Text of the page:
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Bobbie "Darlene" McKenzie
Birth: Feb. 9, 1953
Delaware County
Indiana, USA
Death: Oct. 14, 2012
Delaware County
Indiana, USA

My beloved, beloved mother. There are no words. I cannot do her justice yet. Please pray for our family.

Bobbie "Darlene" McKenzie passed away unexpectedly on Sunday, October 14, 2012.

She will be remembered by all who knew her as a woman with the greatest love for her family and friends.

She was born in Muncie on February 9, 1953. She was the daughter of Ina and Richard Blanch, Stanley and Jean Crawford, and Thomas Kennedy. She attended schools at Montpelier and Blackford High School. She worked for many years as a CNA at Millers' Merry Manor in Warsaw, The Waters of Yorktown, The Waters (Chateau) of Muncie, Muncie Health Care and Rehabilitation, and Westminster Village of Muncie before becoming an activity director. She had recently retired from work to spend more time with her family. The greatest joy of her life was her family. Darlene was a member of Mount Olive Freewill Baptist Church.

Darlene is survived by four children, Crystal (husband Shawn) Phillips, Muncie, E Phillip (wife, Renee) Gregg Jr., Yorktown, Joseph (companion, Amanda Roseberry) Gregg, Yorktown, and Melissa (husband, Michael) Bromwell, Muncie; ten grandchildren, Brianna Smart, Jake Smart, Taylor Ingram, Sydney Ingram and Paige Phillips; AJ Gregg and Drew Gregg, Allison Bromwell, Tristan Parrish, and Aidan Bromwell; four step-children, Debbie (husband, Wayne) Ertle, Sandy Baxley, Alicia (husband, Bobby) Green, and Keno (wife, Tiffany) McKenzie; step-grandchildren, Ian, Jan, Camren, and Dryden McKenzie, April, Angie, and Angel McKenzie, McKenzie and Lacey Graham; Stacy, Tana, and Ricky Goodpaster, Jason and Mason Green; three siblings, Marlene (husband, William) Hileman, Vickie Crawford, and Tony (wife, Lisa) Crawford; her step-father, Richard (companion, Martha) Blanch; two beloved aunts, Christine Duncan and Jeri (husband, Glen) Ingram; her brother-in-law, John E. McKenzie; she also had several step-great-grandchildren, nieces and nephews, and very close cousins.

She was preceded in death by her beloved husband, Jack D McKenzie; her parents, Ina Blanch, Stanley Crawford, and Thomas Kennedy; two daughters, Jerri Christiana and Ina Nicole Brumblough; two brothers, Stanley and Allen Crawford, and her precious grandmother, Livvie McCowan.

Here is the eulogy that I wrote and read at her funeral:

I don't think our mom ever realized how important she was to the world. We want our last gift to her to be telling the world that we know how important, wanted, and needed she was.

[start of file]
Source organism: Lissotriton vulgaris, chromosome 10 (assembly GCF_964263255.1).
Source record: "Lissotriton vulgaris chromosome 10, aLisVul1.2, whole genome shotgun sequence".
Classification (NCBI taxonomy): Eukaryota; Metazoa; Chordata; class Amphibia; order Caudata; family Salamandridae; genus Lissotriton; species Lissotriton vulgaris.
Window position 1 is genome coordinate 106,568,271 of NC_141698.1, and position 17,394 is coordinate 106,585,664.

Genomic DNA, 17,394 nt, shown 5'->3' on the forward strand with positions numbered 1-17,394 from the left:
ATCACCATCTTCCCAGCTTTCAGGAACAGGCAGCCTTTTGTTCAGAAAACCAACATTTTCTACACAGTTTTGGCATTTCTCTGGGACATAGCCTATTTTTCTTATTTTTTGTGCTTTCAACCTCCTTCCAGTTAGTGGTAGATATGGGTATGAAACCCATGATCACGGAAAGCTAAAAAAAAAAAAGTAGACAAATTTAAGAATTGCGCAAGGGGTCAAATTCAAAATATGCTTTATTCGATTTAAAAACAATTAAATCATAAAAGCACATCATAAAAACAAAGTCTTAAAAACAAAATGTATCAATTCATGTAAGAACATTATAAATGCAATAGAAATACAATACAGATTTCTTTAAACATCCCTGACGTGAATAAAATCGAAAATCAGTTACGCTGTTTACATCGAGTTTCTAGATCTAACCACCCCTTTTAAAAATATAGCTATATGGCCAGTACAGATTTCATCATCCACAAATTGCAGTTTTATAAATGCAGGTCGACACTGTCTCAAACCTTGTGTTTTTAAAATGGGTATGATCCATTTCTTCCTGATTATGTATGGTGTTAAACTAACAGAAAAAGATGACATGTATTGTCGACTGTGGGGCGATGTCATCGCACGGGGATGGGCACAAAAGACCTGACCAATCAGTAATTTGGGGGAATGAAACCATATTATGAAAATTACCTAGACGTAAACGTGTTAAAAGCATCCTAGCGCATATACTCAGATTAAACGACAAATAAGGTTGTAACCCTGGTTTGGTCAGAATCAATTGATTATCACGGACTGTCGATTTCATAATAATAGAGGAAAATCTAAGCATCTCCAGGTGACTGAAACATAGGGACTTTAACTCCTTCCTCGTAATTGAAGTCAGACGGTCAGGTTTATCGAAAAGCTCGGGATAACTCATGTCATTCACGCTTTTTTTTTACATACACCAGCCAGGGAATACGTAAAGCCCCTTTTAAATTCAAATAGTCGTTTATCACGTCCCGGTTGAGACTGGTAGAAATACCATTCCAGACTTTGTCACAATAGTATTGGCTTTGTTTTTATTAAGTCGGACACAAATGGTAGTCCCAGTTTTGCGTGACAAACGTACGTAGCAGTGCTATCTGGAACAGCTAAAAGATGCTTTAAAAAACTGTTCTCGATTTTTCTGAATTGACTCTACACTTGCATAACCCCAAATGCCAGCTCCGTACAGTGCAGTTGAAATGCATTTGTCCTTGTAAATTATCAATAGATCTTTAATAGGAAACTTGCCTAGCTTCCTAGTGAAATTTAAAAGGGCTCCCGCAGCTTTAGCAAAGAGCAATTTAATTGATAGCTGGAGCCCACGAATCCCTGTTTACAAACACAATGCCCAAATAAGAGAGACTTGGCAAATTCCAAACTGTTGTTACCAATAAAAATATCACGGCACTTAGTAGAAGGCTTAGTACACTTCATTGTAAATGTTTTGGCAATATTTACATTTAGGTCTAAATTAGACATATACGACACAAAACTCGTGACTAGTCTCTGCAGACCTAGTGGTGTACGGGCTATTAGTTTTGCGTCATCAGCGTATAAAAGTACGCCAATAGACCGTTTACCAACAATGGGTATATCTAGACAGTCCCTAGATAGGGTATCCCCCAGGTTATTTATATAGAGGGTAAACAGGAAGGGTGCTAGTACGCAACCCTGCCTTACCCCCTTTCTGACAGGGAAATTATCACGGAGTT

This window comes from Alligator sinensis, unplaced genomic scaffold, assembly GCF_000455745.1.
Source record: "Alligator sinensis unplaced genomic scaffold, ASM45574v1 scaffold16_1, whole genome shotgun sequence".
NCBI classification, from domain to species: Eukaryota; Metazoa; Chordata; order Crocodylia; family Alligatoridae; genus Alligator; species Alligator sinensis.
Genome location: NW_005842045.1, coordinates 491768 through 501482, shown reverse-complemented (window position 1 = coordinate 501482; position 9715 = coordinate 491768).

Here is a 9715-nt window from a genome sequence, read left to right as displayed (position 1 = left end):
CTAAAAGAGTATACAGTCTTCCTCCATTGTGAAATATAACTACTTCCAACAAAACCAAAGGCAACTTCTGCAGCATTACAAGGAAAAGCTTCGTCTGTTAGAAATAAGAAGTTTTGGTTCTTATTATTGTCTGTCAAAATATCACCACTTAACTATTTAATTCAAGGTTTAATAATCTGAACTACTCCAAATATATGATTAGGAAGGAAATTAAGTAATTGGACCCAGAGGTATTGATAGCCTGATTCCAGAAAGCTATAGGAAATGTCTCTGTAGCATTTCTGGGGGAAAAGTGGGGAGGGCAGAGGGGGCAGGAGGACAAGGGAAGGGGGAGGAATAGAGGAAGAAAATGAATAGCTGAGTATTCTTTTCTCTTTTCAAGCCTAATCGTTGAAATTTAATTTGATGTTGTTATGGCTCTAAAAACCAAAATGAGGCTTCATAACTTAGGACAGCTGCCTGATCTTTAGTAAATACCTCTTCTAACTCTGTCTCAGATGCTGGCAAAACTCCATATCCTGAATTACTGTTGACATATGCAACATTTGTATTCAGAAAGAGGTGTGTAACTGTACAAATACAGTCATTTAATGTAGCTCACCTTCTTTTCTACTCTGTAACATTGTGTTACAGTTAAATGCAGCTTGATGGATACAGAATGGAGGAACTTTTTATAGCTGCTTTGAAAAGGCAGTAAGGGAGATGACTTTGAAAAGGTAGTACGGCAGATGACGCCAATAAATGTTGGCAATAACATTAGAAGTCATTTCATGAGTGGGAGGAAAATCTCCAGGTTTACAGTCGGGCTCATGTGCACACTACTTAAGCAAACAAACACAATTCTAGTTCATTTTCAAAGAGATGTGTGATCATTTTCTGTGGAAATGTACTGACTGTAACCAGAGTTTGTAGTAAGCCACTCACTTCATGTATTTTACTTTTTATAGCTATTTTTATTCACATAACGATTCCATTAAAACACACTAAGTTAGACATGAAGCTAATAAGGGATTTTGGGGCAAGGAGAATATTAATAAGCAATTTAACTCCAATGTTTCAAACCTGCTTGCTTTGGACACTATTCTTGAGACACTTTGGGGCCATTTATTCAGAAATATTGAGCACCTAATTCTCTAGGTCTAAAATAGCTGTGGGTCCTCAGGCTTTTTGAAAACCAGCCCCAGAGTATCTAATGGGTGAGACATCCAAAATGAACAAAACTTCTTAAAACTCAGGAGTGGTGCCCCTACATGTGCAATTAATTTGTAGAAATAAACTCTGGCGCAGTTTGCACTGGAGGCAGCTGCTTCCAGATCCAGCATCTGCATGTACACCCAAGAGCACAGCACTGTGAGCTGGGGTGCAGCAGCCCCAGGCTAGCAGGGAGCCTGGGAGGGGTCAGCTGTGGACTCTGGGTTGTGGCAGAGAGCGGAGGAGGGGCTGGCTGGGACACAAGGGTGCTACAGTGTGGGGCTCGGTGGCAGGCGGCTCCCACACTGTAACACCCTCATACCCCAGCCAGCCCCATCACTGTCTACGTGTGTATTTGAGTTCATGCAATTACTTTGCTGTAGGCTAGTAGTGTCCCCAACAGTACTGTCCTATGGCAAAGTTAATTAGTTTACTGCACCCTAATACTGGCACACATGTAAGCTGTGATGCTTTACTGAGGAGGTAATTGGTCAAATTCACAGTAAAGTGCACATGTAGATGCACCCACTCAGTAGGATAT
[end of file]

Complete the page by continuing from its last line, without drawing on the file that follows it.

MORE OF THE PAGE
You all have your own memories of Mom. I am confident that many of them are filled with humor and drama and despite her being 59, there are probably some of naivety and innocence. Mom wasn't too impressed with all the trials, tribulations, and tasks of every day adult life.

You might have been on a shopping trip at Castleton Mall and worn shoes that hurt your feet. Mom wanted to fix it, so she generously offered you the shoes off of her own feet. But you refused to trade her. And then without warning she sat her derriere down in the middle of the Castleton Mall refusing to take another step unless you wore her shoes. And you might have been one of her cheeky daughters who walked away and snapping pictures of her sitting there.

Maybe you made a pilgrimage to Kentucky or Tennessee with her. She made plenty. You might have accidentally thrown your Granny's teeth away, and had Darlene shove you out the door of the cabin to go back down the mountain and find them in the trashcan when all along they were on her dresser! Or you might have been cleaning off the leaves and old flowers at Pine Ridge when she got stung by a bee. Or as she referred to it for days, when she was "snake bit!", since we didn't actually find the offender, "snake bit" she was.

You could have been a grandchild who somehow talked her into sliding down a five-story water slide even though she was petrified of water and watched her plunge in and come up thrashing and screaming. Only to realize a minute later, the water was only three feet deep.

And I bet a good number of you have been in the car with her when a rummage sale caught her eye. I'm sorry, were you expecting a warning before she took that corner on two wheels at 60 mph so she didn't miss it?

I know all of you have had to find her glasses, keys, or phone at least once. Facebook messages en masse that said, "Call me please, I lost my phone again."

I know if you ever spent a Thanksgiving with her you watched her comb the ads and establish her battle plan employing every kid and grandkid she could enlist for the 4 a.m. attack.

If you have opened her refrigerator to find a coke, you know where all the secret compartments are where she hides her emergency coca-cola's. You did NOT drink the last cold coke!

She couldn't stand it if her children bickered. It wasn't allowed. Not even for a day. We thought of it as meddling, but she would drive you crazy pestering you to make up. And it wasn't just us. She'd pester her siblings about it, too if they were not getting along. Mom was always on a mission to fix us all.

Memories of her have raced through our minds. My siblings and I have talked and sobbed and laughed. Poured over pictures and songs together. Her daughters and sons, daughters in law and sons in law, and grandchildren. You may not have even seen or heard from any of us much this entire week. We have spent most of it closed up together. United, and supportive and committed to each other and our mother. And only three days after she was gone did I realize why we were able to do this. Her love. Her absolute, consuming love of us. This is her legacy.